Much is made of how America is loud and Asia is quiet – this is simplistic and reductionist of course, but in this context of extroversion/introversion, it’s exactly what I’m talking about. If the loud people set the rules, Cain argues, the quiet people are on an unfair footing from day one. Surely that means the global stage isn’t fairly taking into account, or utilising, the resources of the quiet half of the world? That only the outliers from the quiet cultures, who are willing to sing and dance and self-parade, are the ones who make it on a global stage? I shudder to think that that’s the case – but fear it’s exactly so. Everyone else is just playing along – we all know the ‘pseudo-extroverts’ who have Facebook accounts but hate using them, or who tweet reluctantly when pressed to.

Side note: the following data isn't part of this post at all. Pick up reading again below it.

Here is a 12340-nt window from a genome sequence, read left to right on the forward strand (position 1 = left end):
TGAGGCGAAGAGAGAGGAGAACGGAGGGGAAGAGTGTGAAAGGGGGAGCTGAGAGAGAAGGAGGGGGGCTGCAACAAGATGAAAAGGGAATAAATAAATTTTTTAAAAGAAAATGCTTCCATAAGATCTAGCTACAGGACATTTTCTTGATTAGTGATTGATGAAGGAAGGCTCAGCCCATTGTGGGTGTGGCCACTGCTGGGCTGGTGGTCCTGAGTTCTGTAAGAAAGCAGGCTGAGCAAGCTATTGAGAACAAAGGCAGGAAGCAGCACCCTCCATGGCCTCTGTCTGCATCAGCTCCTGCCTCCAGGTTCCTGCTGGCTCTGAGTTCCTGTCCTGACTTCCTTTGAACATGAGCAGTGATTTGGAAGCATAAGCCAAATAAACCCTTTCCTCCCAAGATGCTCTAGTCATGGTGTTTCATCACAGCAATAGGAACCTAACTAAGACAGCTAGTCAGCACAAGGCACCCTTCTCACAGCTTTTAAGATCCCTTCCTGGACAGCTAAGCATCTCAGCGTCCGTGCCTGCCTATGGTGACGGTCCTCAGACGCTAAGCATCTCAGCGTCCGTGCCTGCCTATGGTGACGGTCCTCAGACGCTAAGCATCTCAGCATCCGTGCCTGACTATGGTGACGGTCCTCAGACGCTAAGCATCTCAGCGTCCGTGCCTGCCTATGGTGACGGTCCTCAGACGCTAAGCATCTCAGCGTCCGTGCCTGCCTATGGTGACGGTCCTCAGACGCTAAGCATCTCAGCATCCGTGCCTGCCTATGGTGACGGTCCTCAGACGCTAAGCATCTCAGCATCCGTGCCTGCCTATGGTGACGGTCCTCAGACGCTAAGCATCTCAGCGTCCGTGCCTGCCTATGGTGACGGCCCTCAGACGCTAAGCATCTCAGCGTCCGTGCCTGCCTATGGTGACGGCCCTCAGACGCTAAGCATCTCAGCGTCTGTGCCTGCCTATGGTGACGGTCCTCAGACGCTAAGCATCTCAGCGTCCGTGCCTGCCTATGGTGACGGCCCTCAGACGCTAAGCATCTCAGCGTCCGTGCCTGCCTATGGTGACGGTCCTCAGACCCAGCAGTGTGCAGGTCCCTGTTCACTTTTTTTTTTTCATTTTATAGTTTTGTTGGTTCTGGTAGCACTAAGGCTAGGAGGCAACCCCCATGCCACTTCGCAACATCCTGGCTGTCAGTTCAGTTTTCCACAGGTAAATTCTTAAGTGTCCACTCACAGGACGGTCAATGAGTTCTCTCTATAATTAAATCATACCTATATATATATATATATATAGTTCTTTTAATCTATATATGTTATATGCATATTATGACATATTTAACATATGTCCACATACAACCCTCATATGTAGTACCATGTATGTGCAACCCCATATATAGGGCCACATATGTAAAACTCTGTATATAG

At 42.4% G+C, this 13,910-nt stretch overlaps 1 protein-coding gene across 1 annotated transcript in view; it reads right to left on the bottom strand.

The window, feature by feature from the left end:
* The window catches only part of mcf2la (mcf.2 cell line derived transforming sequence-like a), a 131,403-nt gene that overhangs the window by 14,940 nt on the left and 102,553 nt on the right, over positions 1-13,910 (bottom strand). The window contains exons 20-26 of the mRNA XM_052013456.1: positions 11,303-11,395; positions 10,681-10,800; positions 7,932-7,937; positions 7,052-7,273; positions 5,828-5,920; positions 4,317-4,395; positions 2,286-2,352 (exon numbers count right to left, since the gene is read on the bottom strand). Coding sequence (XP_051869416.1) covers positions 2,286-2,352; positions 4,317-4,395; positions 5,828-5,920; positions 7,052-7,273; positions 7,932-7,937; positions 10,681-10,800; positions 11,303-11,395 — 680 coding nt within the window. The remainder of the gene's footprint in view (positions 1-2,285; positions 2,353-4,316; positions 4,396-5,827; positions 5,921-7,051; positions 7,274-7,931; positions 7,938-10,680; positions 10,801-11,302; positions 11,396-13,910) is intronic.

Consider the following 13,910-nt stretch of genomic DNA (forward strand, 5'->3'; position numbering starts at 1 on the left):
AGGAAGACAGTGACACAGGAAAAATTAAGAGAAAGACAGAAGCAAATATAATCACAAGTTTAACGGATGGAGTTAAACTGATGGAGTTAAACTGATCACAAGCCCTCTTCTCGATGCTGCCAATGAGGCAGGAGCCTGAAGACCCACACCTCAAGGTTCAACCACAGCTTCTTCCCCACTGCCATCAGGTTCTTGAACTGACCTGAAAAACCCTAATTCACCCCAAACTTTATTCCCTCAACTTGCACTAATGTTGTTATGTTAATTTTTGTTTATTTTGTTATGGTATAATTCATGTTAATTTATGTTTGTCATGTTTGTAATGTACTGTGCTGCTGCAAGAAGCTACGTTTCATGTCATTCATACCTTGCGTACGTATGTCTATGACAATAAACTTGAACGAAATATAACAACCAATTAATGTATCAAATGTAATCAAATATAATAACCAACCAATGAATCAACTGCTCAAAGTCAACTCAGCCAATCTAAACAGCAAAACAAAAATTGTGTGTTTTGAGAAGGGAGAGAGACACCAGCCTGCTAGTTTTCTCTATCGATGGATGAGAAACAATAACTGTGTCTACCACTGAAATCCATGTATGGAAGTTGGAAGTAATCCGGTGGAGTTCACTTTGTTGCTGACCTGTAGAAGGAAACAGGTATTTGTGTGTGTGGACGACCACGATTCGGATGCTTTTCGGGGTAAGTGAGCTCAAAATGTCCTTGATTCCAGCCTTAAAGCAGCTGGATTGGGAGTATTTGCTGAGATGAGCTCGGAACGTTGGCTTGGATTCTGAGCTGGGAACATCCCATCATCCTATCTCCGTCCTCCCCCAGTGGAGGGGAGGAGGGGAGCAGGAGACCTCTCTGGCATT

There are other things this book made me think about. One is the whole introversion/extroversion dialectic in relation to creativity (are the ideas that are most engagingly presented really the best ones?) and another is the whole topic in relation to how we work (is all this constant social collaboration really that good an idea?). But those are two separate musings for another day.
A good book, worth reading.